Words by Fatima Barrie
Born and bred in Brooklyn, NY, Jamel Shabazz is one of New York’s most prominent and influential photographers. For nearly 40 years, Shabazz has captured images of the evolving era of culture, Hip-Hop, and street style of young black and Latin people of New York. He’s most popularly recognized for his breathtaking photos that documented the emergence of Hip-Hop in the 1980’s.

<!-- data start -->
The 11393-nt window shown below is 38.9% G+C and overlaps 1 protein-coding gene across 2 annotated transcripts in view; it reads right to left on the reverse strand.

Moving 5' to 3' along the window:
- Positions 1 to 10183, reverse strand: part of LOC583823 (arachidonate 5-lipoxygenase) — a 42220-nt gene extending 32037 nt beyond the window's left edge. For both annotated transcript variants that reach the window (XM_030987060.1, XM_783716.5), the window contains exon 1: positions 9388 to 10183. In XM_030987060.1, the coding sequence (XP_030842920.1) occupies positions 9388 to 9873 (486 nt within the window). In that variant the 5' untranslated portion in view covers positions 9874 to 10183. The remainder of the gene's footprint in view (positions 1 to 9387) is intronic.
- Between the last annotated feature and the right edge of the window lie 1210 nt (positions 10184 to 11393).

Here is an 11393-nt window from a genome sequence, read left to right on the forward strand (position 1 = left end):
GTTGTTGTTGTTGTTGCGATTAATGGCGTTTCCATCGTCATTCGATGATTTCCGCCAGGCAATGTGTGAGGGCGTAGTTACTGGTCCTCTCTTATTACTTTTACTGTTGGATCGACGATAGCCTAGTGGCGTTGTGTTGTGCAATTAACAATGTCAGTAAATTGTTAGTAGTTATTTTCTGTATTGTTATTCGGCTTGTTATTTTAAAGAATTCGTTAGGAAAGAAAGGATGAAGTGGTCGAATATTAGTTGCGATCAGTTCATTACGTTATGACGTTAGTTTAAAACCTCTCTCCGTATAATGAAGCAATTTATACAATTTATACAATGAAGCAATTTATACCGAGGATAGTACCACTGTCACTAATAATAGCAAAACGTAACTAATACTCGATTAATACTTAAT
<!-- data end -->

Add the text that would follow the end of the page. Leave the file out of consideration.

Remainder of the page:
After being enlisted into the Vietnam War, Shabazz came back to an unfamiliar Brooklyn. His once beloved hometown was now struck by violence, and the crack epidemic was slowly trickling in. His aim as a photographer was to preserve the culture and uplift his community by shedding light on positivity. Shabazz was able to fulfill this by engaging and building relationships with every person he photographed. Doing this, he captured the essence of their being, telling a unique story through their pose. The influence of Hip-Hop heavily shined through in his shots. Boomboxes, bamboo earrings, shelltoe sneakers, and oversized glasses were elements that pinpoint authentic 80’s and 90’s style. In an interview with the Bronx Museum Teen Council, Shabazz explained that one of his first published works was featured in The Source Magazine’s 1998 100th issue, “The Greatest Moments of Hip-Hop.” The sold out issue dedicated multiple pages to his photos, introducing readers to a whole new world; images of regular people in the hood who looked just like them. What people appreciated then and now about his work is his perspective of beauty and embrace of diversity in African-American neighborhoods. His powerful photos oozed cool and originality like no other. His images have been shared in several exhibitions worldwide and he has written books displaying his distinguished catalogue. Enjoy this blast from the past gallery celebrating Jamel Shabazz’s legacy.